A very fresh look at climate change
By Dr. Jay Lehr
It has been nearly three decades since the topic of global warming, and then climate change came on the scene as a hot (pardon the pun) topic on the pages and screens of our news media. Most people have taken sides as to whether or not humanity plays a role in determining the temperature of our planet.
Whichever side you choose, it may not matter because the majority of the people will make the final decision. This decision making majority is not into the climate change debate for personal gains, political power, or social rewards. It is out of a genuine concern to do the right thing for humanity, their children, and all life on earth. Yet many are ambivalent, confused about the science or lack thereof to support one opinion or the other confidently. I believe that most are concerned with the least important factors rather than the most accurate answers.
Let’s first establish that climate change is most definitely real. We all know that in the past, there were ice ages and wooly mammoths. We know about the heat of the dust bowl years of the 1930s pictured in the famous movie The Grapes of Wrath. Here I plan to give you the major vital factors that cause the climate to change. I choose to divide the controlling factors into four groups, leaving last those issues with which the reader is likely most familiar.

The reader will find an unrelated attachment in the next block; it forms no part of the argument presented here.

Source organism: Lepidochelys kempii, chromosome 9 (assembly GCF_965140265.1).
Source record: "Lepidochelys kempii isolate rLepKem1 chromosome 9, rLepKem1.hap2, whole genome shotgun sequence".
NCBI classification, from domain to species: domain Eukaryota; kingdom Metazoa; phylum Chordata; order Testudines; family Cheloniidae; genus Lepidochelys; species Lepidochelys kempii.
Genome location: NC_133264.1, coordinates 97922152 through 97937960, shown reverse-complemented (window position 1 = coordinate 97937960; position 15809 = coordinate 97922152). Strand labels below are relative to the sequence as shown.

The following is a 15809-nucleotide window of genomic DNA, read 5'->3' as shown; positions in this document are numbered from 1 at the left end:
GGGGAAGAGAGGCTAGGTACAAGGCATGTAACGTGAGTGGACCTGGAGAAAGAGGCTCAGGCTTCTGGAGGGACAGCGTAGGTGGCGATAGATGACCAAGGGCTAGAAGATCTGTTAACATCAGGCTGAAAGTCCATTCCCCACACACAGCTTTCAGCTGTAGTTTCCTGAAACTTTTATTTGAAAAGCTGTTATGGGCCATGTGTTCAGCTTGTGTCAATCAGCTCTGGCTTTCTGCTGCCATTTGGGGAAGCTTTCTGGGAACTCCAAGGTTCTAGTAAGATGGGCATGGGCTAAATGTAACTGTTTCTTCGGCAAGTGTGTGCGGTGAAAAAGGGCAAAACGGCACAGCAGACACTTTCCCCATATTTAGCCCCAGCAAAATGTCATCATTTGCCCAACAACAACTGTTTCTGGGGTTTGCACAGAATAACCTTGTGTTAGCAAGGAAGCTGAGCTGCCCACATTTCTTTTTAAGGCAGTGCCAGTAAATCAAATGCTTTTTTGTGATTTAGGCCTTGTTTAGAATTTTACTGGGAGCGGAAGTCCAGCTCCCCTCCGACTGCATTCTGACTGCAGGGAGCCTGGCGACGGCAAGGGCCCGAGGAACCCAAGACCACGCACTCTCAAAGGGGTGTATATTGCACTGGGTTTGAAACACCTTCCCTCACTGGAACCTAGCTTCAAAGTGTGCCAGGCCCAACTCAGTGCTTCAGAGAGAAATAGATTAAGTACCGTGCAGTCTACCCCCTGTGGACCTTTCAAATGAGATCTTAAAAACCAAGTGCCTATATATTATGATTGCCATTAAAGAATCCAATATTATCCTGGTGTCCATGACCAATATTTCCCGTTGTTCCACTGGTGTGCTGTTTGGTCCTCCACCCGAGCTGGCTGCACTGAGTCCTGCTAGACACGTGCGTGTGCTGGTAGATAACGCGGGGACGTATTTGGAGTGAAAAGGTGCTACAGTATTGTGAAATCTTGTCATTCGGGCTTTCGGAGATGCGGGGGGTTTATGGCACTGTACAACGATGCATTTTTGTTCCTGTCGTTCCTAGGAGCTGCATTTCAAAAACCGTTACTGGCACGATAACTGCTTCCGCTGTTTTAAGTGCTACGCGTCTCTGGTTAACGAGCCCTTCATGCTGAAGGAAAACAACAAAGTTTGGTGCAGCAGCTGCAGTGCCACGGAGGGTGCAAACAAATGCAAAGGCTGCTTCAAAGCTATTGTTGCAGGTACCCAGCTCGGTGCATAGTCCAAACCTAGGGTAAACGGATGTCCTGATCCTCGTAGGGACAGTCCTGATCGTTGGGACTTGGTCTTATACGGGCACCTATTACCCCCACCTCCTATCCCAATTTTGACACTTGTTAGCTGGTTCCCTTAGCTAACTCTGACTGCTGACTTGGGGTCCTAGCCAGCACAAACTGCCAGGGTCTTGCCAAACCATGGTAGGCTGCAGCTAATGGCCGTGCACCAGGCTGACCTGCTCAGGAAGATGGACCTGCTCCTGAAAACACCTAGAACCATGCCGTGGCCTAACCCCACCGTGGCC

The first group is related to the planetary orbit of the earth around the sun. The closer the earth is to the sun, the warmer it will be on earth. We learned in grade school that the earth is 93 million miles away, orbiting around it once a year. But this orbit is not always the same but is always changing. At times, the orbit is almost perfectly round; then, over thousands of years, it elongates and looks like a stretched out pancake, which we call an ellipse. Figure 1. About every 100,000 years, the sun makes a complete shift from this maximum elliptical shape when the earth goes as much as 120 million miles away to a near-perfect round shape. Then the earth is only 83 million miles away and it starts all over again, back to elliptical.
This changing distance between the earth and the sun makes a big difference, which results in a change in our climate. Picture yourself at a campfire sitting 9 feet from the fire and then moving to a place 7 feet from the fire. That is the same ratio the earth experiences moving between 83 million miles and 120 million miles.
The second factor that figures in the climate change story is the tilt of the earth relative to the sun. Presently this tilt is 23.7 degrees shown in Figure 2, but again things are always changing. The northern hemisphere of the earth will slowly tilt more towards the sun then slowly starts tilting back away from the sun. But after 40,000 years, it will be back to the tilt we see today. Within those 40,000 years, the tilt can range between 24.5 and 22.7 degrees. The tilt is significant as it determines winter, spring, summer, and fall and what their temperature ranges are likely to be.